Fossil Friday Roundup: June 23, 2017

Featured Image: Remnant of a typical hydrothermal quartz dyke in the northern Jack Hills region / Western Australia which crystallized presumably in Archaean time in deeper parts of a shear-dominated crust (photograph by Thomas Kirnbauer, with permission). From Schreiber et al. (2017).

Papers (All Open Access):

  • Organic compounds in fluid inclusions of Archean quartz—Analogues of prebiotic chemistry on early Earth (PLOS ONE)
  • Phylogenetic and paleobotanical evidence for late Miocene diversification of the Tertiary subtropical lineage of ivies (Hedera L., Araliaceae) (BMC Evolutionary Biology)
  • PE Note: New name for the foraminiferal genus Olgia (PalaeoE)
  • New insights on Tournaisian–Visean (Carboniferous, Mississippian) athyridide, orthotetide, rhynchonellide, and strophomenide brachiopods from southern Belgium (PalaeoE)
  • Precise occlusion and trophic niche differentiation indicate specialized feeding in Early Devonian jawed vertebrates (Facets)
  • Upper Jurassic sauropod record in the Lusitanian Basin (Portugal): Geographical and lithostratigraphical distribution (PalaeoE)
  • Complex neuroanatomy in the rostrum of the Isle of Wight theropod Neovenator salerii (Scientific Reports)
  • The biochronology and palaeobiogeography of Baru (Crocodylia: Mekosuchinae) based on new specimens from the Northern Territory and Queensland, Australia (PeerJ)
  • The Venice specimen of Ouranosaurus nigeriensis (Dinosauria, Ornithopoda) (PeerJ)
  • The tracks of giant theropods (Jurabrontes curtedulensis ichnogen. & ichnosp. nov.) from the Late Jurassic of NW Switzerland: palaeoecological & palaeogeographical implications (Historical Biology)
  • Mammals from the earliest Uintan (middle Eocene) Turtle Bluff Member, Bridger Formation, southwestern Wyoming, USA, Part 2: Apatotheria, Lipotyphla, Carnivoramorpha, Condylartha, Dinocerata, Perissodactyla and Artiodactyla (PalaeoE)
  • Economy and Endurance in Human Evolution (Current Biology)
  • Testing the molecular clock using mechanistic models of fossil preservation and molecular evolution (Royal Society Open Science)
  • Climate response to the 8.2 ka event in coastal California (Scientific Reports)

Pre-Prints, Proofs, Accepted Manuscripts:

  • A new ichnotaxon classification of large mammaliform trackways from the Lower Cretaceous Botucatu Formation, Paraná Basin, Brazil (P3)

Community Events, Society Updates, and Resources:

  • Diversity in Paleontology Workshop GoFundMe (Link)
  • SVP 2017, August 23–26,  Calgary, Alberta (Link)
  • SVPCA 2017, September 12–15, Birmingham, England (Link)
  • Principles of Vertebrate Functional Morphology, October 16–20, 2017, Barcelona, Spain (Link)
  • EarthRates Workshops – Request for Proposals (Link)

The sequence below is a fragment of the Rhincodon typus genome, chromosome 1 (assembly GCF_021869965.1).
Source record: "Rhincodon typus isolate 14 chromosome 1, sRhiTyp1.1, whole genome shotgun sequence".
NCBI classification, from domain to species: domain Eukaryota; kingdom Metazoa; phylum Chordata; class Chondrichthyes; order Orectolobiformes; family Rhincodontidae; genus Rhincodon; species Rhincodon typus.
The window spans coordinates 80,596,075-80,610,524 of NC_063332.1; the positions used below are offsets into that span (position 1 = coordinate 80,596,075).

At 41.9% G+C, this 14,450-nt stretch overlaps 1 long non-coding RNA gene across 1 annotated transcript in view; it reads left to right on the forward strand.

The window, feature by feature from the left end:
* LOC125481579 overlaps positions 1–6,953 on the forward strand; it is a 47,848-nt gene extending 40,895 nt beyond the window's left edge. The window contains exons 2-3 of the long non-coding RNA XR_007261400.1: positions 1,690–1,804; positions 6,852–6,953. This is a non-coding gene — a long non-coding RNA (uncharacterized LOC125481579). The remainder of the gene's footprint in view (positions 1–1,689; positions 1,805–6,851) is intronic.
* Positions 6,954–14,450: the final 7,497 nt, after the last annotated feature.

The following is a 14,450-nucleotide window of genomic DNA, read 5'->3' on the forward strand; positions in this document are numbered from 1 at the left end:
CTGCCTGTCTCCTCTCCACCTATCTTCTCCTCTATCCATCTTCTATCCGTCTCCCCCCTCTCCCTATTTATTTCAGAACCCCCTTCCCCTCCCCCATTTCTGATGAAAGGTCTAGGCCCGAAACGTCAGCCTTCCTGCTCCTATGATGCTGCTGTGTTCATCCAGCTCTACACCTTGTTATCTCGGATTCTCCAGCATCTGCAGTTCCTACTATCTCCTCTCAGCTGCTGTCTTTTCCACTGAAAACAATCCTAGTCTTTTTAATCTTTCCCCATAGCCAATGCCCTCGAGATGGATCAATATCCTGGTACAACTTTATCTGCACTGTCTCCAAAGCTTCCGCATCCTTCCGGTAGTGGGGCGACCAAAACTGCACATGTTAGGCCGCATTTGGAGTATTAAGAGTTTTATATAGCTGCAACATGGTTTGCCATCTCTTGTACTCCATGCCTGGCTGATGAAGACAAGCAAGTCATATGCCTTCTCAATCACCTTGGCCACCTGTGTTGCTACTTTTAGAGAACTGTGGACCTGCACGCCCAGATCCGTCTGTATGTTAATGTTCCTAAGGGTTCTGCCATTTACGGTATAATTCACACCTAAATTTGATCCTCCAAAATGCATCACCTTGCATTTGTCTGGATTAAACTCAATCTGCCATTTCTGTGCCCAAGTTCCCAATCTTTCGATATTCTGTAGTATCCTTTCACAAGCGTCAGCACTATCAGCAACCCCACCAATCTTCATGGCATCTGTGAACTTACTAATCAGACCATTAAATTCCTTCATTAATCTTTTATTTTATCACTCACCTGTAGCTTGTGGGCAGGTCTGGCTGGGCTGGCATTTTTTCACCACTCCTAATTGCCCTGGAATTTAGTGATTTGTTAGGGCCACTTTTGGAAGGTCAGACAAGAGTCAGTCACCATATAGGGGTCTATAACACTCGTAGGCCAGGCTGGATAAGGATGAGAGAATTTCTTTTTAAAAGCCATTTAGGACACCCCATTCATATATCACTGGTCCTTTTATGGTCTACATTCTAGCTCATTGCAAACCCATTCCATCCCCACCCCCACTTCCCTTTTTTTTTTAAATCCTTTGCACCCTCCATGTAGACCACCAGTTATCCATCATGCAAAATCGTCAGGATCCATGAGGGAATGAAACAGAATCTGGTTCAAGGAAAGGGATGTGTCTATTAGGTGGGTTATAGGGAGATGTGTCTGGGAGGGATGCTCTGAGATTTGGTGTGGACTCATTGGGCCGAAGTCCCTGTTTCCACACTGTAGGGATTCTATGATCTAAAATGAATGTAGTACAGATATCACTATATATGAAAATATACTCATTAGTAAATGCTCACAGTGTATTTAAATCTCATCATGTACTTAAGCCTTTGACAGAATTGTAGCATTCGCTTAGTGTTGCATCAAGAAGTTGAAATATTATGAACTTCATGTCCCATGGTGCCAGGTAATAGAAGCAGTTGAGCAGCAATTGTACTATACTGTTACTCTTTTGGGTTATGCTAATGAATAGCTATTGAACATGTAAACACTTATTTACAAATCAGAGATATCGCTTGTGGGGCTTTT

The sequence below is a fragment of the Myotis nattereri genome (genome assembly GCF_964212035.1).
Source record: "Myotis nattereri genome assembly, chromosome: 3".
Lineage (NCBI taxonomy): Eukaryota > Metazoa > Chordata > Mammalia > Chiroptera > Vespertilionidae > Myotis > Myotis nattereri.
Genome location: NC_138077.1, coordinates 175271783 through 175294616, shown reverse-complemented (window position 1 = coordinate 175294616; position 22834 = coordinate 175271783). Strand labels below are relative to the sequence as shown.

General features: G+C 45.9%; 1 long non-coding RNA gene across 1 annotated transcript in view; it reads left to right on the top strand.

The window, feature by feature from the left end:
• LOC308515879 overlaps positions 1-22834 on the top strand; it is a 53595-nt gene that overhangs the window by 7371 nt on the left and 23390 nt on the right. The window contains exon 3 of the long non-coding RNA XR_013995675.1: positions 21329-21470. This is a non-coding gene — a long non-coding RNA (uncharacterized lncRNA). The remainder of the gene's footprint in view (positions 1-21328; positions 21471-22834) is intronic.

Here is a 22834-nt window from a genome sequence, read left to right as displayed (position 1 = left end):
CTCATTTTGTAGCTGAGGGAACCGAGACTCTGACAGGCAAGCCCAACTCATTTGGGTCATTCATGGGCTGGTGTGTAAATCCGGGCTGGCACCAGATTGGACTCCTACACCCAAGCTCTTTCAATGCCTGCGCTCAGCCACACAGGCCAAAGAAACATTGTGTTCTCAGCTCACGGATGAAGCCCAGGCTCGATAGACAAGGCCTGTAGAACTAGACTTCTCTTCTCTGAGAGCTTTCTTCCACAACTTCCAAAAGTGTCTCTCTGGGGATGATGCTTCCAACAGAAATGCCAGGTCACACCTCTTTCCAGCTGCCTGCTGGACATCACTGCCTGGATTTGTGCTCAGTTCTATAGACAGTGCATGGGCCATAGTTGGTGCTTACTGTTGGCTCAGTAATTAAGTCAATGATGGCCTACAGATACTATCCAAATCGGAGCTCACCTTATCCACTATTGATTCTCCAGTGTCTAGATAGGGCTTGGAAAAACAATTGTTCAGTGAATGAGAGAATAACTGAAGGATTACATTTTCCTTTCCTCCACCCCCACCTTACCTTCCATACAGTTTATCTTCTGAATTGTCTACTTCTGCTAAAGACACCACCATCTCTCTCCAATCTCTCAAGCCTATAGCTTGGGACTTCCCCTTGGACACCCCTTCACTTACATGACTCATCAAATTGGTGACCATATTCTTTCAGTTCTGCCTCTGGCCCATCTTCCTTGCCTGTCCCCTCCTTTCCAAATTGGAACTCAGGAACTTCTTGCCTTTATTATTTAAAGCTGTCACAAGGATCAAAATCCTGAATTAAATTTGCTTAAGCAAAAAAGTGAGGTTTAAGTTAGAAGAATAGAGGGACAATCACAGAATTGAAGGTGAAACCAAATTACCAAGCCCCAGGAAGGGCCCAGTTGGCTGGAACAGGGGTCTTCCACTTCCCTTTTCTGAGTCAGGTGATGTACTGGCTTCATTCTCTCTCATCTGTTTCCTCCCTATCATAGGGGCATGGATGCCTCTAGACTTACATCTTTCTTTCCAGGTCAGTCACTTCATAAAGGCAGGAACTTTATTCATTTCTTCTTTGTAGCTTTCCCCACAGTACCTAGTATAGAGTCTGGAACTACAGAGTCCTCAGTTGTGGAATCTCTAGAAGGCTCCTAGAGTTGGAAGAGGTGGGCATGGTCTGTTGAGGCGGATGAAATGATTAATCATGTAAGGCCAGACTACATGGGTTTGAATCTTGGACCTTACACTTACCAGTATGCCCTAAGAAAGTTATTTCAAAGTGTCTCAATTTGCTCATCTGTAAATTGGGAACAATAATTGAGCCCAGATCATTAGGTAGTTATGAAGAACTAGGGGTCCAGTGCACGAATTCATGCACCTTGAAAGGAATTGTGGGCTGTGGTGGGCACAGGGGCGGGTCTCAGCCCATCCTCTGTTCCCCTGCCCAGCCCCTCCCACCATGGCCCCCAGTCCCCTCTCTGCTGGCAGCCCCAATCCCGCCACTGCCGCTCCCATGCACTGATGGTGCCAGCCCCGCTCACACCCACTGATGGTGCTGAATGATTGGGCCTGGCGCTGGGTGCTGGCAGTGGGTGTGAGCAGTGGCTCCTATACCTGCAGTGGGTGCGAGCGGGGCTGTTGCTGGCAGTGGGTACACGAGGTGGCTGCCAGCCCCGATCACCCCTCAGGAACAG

• BLM sponsoring weekend Jurassic Walks and Talks (Link)

New and Views:

Animals and Anatomy:

  • When brachiopods ruled the Earth (Equatorial Minnesota)
  • Ancient fossil holds new insights into how fish evolved onto land (Link)
  • Tiny fossils reveal backstory of the most mysterious amphibian alive today (Link)
  • 208-million-year-old giant amphibian discovered in Greenland (Palaeocast)
  • When Horned Dinosaurs Traveled East (Laelaps)
  • Meat-eating dinosaurs had sensitive snouts (Earth Archives)
  • Neovenator Neurovasculature and the Purpose of Sensitive Snouts (Palaeocast)
  • Is the tyrannosaur feather debate really over? (Earth Archives)
  • The Making of an Allosaurus Graveyard (Laelaps)
  • From One Diver to Another: There’s Something Loony about Petralca (Raptormaniacs)
  • Volcanic eruptions triggered dawn of the dinosaurs (Link)
  • Fossil Friday – mastodon molar (Valley of the Mastodon)
  • Pinnipeds: Hooded and Bearded Seals (Synapsida)
  • An Issue of Scale (Antediluvian Salad)
  • How Do Eggs Get Their Shapes? Scientists Think They’ve Cracked It (NPR)
  • Fossils found in 1965 identified as eggshell of meat-eater (Link)
  • The Histology of a sauropod rib bone found in the Wessex Formation, Hanover Point, Isle of Wight (Link)

Museums, Methods, and Musings:

Featured Folks and Fieldwork:

  • Darwin’s Worst Nightmare, Part I: An Unexpected Letter (Paige Fossil History)
  • Episode 11 – Antarctica (Common Descent)
  • Contested National Monuments in Utah House Treasure Troves of Fossils (Link)
  • Paleo-Interview with Cam Muskelly (Paleo Society)
  • The Dry Dredgers of Cincinnati, Ohio Celebrate 75 years in Support of Paleontology (Paleo Society)
  • Episode Ten: The Dinosaurs of Ghost Ranch (Shelf Life)
  • Paleontologist Phil Currie set to speak about recent discoveries (Link)
  • This paleontologist races the bulldozers to track down China’s dinosaurs (Link)
  • GSAS Alumni Spotlight: Glenn Storrs, Curator of Vertebrate Paleontology, Cincinnati Museum Center (Link)

Arts, Books, Culture, and Fun:

  • The 12+ labors of Ralph B. Shead (Paleo Porch)
  • The return of the scaly T. rex to modern paleo-art (Reptilian Rants)
  • A Neural Network Turned a Book of Flowers Into Shockingly Lovely Dinosaur Art (Link)

Do you have some news, a blog, or something just plain cool you want to share with the PLOS Paleo Community? Email it to us at, tweet it to us at @PLOSPaleo, or message us on Facebook.

Published by Sarah Z. Gibson

Dr. Sarah Z. Gibson is a paleontologist and science communicator based in Minnesota. Her research focuses on the evolutionary history of ray-finned fishes from the Early Mesozoic.

Leave a Reply

Fill in your details below or click an icon to log in: Logo

You are commenting using your account. Log Out /  Change )

Facebook photo

You are commenting using your Facebook account. Log Out /  Change )

Connecting to %s

%d bloggers like this: